end of the tunnel regarding the skills crisis that the sector has been aware of for many years. Future rail careers are being shaped at Doncaster’s award-winning University Technical College (UTC) and at the National College for Advanced Transport and Infrastructure (NCATI), which specialises in skills for rolling stock, track systems and power. Sheffield Hallam University (SHU) is steeped in rail and offers, inter alia, a degree apprenticeship in railway engineering. South Yorkshire is soon to have an Institute of Technology (IoT), making a substantial contribution to the region’s productivity and ability to attract and retain higherlevel technical skilled roles in the region. These skills then form a virtuous circle and support the development of wider industry skills hubs. There is the Clean Power and the Energy Institute at the University of Sheffield, and the UK Rail Research and Innovation Network (UKRRIN) is of international significance, we are testing steel for our future railway at the Advanced Manufacturing Park (AMP) in Rotherham and we host UKRRIN’s Digital Hub at Unipart Rail in Doncaster. The development of a future rail workforce is gaining momentum locally and many of the 200+ firms in the regional rail cluster are active with these educational bodies as Board members, advisors, and Governors. By offering these links and work experience we are a cluster in practice, not theory. Challenges remain however, and in a recent visit to meet students from the UTC we heard from one individual about the likely need to leave South Yorkshire to get a well-paid job. He could get the education locally but couldn’t see the opportunities in our cluster. More work to do.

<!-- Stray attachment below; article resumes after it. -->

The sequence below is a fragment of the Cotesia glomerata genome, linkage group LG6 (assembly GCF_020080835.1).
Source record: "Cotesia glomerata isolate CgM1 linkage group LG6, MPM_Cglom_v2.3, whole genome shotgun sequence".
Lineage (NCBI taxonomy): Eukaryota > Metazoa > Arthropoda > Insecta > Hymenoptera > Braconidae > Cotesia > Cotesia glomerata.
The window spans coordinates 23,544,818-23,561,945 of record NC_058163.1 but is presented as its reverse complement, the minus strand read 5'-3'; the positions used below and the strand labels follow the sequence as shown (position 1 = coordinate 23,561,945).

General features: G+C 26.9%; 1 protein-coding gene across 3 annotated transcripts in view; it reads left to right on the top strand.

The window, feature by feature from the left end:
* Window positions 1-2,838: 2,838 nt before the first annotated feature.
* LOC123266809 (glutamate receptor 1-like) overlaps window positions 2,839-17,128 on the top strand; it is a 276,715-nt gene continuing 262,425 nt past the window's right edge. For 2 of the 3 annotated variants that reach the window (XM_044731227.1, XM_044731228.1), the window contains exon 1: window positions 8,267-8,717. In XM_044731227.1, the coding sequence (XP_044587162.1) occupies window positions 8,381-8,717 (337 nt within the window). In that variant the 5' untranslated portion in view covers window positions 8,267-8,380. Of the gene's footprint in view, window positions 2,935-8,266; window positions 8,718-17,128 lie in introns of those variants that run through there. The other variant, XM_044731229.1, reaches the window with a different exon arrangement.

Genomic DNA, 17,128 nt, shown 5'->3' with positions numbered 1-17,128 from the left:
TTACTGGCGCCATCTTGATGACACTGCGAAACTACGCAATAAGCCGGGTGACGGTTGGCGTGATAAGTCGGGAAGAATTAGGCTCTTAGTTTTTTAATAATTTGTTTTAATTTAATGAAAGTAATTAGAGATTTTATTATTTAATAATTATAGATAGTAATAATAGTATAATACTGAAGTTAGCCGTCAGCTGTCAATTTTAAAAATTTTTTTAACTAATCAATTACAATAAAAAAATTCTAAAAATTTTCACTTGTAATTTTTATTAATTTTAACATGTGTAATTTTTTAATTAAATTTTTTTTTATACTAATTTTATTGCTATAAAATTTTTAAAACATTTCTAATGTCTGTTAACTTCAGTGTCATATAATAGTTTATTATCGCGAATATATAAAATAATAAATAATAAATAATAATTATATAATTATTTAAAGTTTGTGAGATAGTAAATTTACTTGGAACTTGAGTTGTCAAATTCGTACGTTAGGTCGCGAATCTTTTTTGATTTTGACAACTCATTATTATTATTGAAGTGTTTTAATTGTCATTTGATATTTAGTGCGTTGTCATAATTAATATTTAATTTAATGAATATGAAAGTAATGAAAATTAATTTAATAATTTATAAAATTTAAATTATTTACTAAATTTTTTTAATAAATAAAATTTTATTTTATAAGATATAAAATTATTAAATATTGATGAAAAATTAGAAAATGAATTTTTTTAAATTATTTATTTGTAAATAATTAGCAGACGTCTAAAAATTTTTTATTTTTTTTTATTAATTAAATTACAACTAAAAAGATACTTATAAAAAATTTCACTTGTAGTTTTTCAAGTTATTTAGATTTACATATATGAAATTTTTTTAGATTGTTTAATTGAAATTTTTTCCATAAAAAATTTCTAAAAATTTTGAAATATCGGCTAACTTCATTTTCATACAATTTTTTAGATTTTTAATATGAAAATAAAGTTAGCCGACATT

Michael Hird is a Director at Hird Rail Development



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SIGNALLING |

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Alstom wins two major signalling contracts Network Rail has awarded a major design and delivery contract to Alstom as part of a £194 million investment for the renewal of the signalling systems in the Cambridge area alongside a £69 million signalling contract to deliver Phase 5 of the hugely important Victoria Area Resignalling Programme

T

he Cambridge re-signalling project aims to replace the existing systems with a modern, state-of-the-art signalling technology which means better reliability for passengers and reduced maintenance. It will also provide a platform ready for digital technologies such as the European Train Control System (ETCS). The £130 million contract awarded to Alstom is the largest single contract to be awarded by Network Rail under the Major

Signalling Framework Agreement (MSFA) during the current five-year investment cycle. As part of the project, Alstom will deliver the complete renewal of the signalling system for the Cambridge area to replace the existing equipment which was installed in the early 1980s. The contract includes the replacement of almost 700 items of life expired signalling equipment with a modern signalling system and: • Upgrade of the signalling control equipment at Cambridge power signal